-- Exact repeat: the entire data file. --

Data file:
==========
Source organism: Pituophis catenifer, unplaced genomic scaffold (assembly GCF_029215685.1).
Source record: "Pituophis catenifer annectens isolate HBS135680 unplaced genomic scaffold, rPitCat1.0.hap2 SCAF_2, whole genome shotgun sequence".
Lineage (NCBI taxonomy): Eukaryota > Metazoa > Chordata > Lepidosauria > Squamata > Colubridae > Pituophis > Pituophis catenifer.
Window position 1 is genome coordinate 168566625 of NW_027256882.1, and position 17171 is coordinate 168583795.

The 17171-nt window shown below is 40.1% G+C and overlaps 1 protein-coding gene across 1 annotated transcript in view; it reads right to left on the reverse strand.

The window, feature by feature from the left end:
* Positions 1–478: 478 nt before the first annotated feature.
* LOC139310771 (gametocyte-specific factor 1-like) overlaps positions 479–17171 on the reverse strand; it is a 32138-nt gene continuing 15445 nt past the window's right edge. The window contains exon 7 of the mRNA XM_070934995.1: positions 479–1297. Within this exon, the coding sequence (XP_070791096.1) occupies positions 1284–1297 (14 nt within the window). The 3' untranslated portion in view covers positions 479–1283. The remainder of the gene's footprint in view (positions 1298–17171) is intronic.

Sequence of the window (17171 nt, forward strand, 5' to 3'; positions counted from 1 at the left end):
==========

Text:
Source organism: Pituophis catenifer, unplaced genomic scaffold (assembly GCF_029215685.1).
Source record: "Pituophis catenifer annectens isolate HBS135680 unplaced genomic scaffold, rPitCat1.0.hap2 SCAF_2, whole genome shotgun sequence".
Lineage (NCBI taxonomy): Eukaryota > Metazoa > Chordata > Lepidosauria > Squamata > Colubridae > Pituophis > Pituophis catenifer.
Window position 1 is genome coordinate 168566625 of NW_027256882.1, and position 17171 is coordinate 168583795.

The 17171-nt window shown below is 40.1% G+C and overlaps 1 protein-coding gene across 1 annotated transcript in view; it reads right to left on the reverse strand.

The window, feature by feature from the left end:
* Positions 1–478: 478 nt before the first annotated feature.
* LOC139310771 (gametocyte-specific factor 1-like) overlaps positions 479–17171 on the reverse strand; it is a 32138-nt gene continuing 15445 nt past the window's right edge. The window contains exon 7 of the mRNA XM_070934995.1: positions 479–1297. Within this exon, the coding sequence (XP_070791096.1) occupies positions 1284–1297 (14 nt within the window). The 3' untranslated portion in view covers positions 479–1283. The remainder of the gene's footprint in view (positions 1298–17171) is intronic.

Sequence of the window (17171 nt, forward strand, 5' to 3'; positions counted from 1 at the left end):